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Asia Pacific Exchange starts first 380 cst fuel oil futures contract

Singapore-based Asia Pacific Exchange (APEX) has launched its first fuel oil futures contract for trading with an aim of creating a platform for energy industries and financial institutions to hedge and invest in the fuel oil market.

The initial trade is for 380 cst fuel in small contract size of 10 metric tonnes to allow all market participants to participate in the trading.. The contract is US dollar denominated.

APEX said the contract is expected to provide price transparency for the fuel oil market, as the contract is continuously traded in the market. Trading hours cover Platts Singapore, Shanghai Futures Exchange (SHFE) and Intercontinental Exchange (ICE), connecting Singapore, Shanghai, European and American markets.

“The contract is settled through physical delivery, via the use of APEX Fuel Oil Warehouse Receipts (AFOWR). This unique method of physical delivery is the first in Singapore, and is expected to bring increased convenience to the marine fuel oil market,” APEX stated.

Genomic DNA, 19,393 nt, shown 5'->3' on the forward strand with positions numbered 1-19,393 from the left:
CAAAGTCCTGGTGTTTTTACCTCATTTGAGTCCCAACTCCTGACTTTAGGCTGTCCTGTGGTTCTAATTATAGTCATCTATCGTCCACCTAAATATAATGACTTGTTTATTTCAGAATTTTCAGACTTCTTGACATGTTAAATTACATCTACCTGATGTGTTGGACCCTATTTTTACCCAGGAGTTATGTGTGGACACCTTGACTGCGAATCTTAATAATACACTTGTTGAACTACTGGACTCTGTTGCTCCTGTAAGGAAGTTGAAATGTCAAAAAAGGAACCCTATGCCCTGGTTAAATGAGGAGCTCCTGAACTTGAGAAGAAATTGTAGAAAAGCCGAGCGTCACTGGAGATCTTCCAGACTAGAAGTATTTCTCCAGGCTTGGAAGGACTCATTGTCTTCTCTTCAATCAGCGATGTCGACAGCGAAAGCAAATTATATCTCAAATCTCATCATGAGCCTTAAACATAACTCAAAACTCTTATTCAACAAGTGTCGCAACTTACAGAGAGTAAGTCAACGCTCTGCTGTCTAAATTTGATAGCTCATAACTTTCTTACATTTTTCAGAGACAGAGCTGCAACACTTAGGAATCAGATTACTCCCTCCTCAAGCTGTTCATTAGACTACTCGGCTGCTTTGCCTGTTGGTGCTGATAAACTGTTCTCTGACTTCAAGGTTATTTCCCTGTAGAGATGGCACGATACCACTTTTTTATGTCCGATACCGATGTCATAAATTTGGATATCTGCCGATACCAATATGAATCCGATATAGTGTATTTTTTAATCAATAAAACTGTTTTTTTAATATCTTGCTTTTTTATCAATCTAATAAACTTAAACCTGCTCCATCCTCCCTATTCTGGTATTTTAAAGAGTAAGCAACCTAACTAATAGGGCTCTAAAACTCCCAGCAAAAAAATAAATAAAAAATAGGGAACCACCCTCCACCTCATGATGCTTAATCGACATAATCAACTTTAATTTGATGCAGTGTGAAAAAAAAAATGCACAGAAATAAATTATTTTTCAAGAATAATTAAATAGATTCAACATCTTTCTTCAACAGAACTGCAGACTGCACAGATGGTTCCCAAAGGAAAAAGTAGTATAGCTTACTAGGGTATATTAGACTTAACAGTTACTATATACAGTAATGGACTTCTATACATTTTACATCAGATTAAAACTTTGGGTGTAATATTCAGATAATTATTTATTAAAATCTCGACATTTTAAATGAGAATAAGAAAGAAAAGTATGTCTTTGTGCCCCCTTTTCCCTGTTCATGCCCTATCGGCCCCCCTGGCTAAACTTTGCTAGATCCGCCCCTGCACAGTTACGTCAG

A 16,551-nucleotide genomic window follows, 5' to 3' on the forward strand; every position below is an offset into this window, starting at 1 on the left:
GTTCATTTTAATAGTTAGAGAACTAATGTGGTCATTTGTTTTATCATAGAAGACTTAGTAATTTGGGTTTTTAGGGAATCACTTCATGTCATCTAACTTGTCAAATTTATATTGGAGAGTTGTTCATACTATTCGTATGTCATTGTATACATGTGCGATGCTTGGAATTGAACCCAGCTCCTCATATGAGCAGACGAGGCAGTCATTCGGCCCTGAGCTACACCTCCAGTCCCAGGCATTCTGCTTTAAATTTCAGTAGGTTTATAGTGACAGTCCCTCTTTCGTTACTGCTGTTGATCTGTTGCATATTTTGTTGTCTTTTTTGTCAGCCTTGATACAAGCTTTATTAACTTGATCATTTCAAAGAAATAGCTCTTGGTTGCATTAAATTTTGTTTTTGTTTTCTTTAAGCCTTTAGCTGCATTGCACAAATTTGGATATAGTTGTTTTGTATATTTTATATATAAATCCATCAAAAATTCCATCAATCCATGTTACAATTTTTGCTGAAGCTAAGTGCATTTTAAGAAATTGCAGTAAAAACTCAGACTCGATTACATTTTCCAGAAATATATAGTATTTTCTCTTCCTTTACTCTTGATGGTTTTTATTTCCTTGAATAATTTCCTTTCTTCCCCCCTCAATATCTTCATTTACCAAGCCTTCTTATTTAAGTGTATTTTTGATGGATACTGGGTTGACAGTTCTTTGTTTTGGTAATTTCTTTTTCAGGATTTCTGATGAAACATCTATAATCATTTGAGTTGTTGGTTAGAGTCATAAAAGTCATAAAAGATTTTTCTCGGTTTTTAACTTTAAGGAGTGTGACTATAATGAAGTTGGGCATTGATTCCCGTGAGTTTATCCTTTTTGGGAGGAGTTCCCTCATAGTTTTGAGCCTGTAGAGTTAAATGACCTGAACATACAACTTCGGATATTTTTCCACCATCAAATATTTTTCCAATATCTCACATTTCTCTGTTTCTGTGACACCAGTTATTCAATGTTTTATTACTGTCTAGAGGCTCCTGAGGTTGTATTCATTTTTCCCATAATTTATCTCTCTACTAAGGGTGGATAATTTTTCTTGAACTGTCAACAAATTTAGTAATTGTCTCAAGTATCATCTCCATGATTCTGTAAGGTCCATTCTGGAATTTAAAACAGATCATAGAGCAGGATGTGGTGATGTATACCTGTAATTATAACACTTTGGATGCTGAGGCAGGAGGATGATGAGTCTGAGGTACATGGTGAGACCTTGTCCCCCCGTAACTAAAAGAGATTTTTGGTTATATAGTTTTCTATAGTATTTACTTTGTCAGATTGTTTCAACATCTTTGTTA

“Participants can choose to load-in their fuel oil to APEX Approved Warehouses, where they can store or sell their products to potential buyers. The unique methodology ensures that the product conform to the specifications during physical delivery, reducing the risks of low quality products.”

Read more: First Singapore 0.5% low sulphur fuel futures contract traded at $200 spread

APEX highlighted that the largely volatile marine fuel oil prices have fluctuated up to 100%, urging associated industries to hedge the risk of adverse price movements.

“Currently, there are limited hedging tools in the local market for marine fuel oil, with most local participants relying on Over-The-Counter (OTC) Market or hedging tools from paper markets, active participants using the Platts market.

“In addition, many Chinese participants utilise the SHFE contract to hedge their risks. Despite the presence of these markets, there remains several constraints such as exchange rate fluctuations and large contract denominations,” it said.

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